WASHINGTON — State and federal regulators said Wednesday they would consider additional restrictions on deposit advance products in the face of concerns from lawmakers about the effects of products that resemble payday loans.

The Federal Deposit Insurance Corp. and the Office of the Comptroller of the Currency issued guidance in late April requiring providers to verify a borrower's ability to repay before offering short-term deposit advance products that many say are being overused by customers. But lawmakers have pushed for stronger measures, and for more regulators to get in the act.

"While everyone agrees payday lending and deposit-advance products are many times necessary, … they are expensive forms of short term credit and borrowing," said Sen. Bill Nelson, R-Fla., chairman of the Senate Special Committee on Aging. "We must ensure that they are properly overseen with adequate consumer protections and safeguards against predatory lending."

Testifying at the hearing, representatives from the FDIC, the Consumer Financial Protection Bureau and a Maine regulator said they would consider requiring clearer disclosures on payday loan-type products. One option is to require financial institutions to disclose a simple bottom-line amount that a borrower would have to pay over the entire term of a product.

"There is room for improvement in disclosure" so "the consumer has a better understanding of what he or she is really getting into," said Eric Wright, staff attorney for the Maine Bureau of Consumer Credit Protection.

Wright even agreed with lawmakers that regulators should impose a cap on interest rates for such products. He noted a case he has dealt with in which a payday lender charged a 469% interest rate on a $500 loan after it was past due.

"The reality is that the true cost of that $500 loan calculated by that APR is over $2,300," he said.

Nelson said agencies could consider a cap similar to the 36% interest rate limit that lawmakers mandated years for credit products sold to members of the military.

But David Silberman, the CFPB's associate director of research, markets and regulations, said such a cap could not be enforced without legislation.

Still, Silberman noted, the Dodd-Frank Act does grant the new federal bureau considerable leeway to regulate products such as deposit advance.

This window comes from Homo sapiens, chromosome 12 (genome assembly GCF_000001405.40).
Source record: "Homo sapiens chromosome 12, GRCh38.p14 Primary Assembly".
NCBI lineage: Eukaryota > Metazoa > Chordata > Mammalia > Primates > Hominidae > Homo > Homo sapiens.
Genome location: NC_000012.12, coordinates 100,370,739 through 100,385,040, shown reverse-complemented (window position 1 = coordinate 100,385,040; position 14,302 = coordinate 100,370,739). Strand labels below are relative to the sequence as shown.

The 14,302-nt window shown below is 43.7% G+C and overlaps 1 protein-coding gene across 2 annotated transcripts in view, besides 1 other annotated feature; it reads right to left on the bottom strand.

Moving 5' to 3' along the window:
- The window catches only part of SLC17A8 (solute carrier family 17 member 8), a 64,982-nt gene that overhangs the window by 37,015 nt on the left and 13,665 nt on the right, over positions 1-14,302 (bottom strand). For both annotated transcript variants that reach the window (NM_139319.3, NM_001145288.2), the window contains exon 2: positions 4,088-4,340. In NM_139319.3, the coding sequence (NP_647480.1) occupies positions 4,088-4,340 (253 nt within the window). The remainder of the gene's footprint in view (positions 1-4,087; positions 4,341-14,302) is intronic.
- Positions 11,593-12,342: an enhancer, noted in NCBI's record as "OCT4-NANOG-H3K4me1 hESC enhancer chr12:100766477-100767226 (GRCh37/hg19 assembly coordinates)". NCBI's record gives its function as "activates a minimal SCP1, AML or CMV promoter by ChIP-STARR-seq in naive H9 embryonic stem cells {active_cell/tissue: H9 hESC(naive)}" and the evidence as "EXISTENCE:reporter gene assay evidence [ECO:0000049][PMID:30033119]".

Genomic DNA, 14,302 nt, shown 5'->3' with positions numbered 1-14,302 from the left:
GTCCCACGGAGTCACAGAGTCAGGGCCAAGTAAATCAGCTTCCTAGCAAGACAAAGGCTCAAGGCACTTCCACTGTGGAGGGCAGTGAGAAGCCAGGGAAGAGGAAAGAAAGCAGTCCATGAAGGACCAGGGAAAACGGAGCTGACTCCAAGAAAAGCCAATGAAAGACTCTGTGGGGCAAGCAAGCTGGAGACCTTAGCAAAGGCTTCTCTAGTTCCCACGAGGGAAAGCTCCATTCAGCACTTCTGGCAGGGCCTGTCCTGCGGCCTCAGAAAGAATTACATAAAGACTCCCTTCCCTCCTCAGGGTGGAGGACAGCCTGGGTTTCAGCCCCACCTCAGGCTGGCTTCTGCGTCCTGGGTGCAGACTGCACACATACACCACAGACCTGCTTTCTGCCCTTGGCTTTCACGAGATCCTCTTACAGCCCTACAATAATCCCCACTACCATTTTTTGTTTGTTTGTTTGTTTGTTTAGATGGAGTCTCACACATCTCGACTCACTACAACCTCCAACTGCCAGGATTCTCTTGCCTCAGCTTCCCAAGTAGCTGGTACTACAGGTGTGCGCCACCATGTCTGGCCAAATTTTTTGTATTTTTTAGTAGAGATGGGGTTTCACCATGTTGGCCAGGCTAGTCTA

"We have large authority … and we will use that authority to the full extent that we can," he said.

Mark Pearce, director of the FDIC's division of depositor and consumer protection, said while the federal ceiling on interest rates charged to members of the military "is somewhat unique," regulators can still "take some action to address some of the problems with the product."

"We do have authority to require institutions to operate in safe and sound manner and make loans with prudent underwriting and we're currently working with that," Pearce said.

The guidelines issued in April by the FDIC and the OCC drew some criticism directed at both the CFPB and the Federal Reserve Board for not following suit. Instead, the consumer bureau released a report that same week cautioning participants about the risks from certain payday-type products, and the Fed issued its own advisory note with similar warnings.

Members of the committee said additional regulations were needed to keep pace with the growth of new distribution models for payday loan-type products.

"I understand that online payday loans don't make up a majority of payday loan volume nationally but I will predict right now that it will continue to grow and may eventually overtake store front lending," said the committee's ranking member, Sen. Susan Collins, R-Maine.

Silberman assured lawmakers that online payday lenders as well as third parties that generate leads for payday lenders are of keen interest to the CFPB.

"These are all serious risks that we need to be addressing in as comprehensive a way as we can," he said.

But he did not commit to specific rulemaking or a timeline on any further actions.

"You point to a large concern that we have about the online payday space," Silberman said in response to Collins. "It was not the subject of our study but something we very much want to study."

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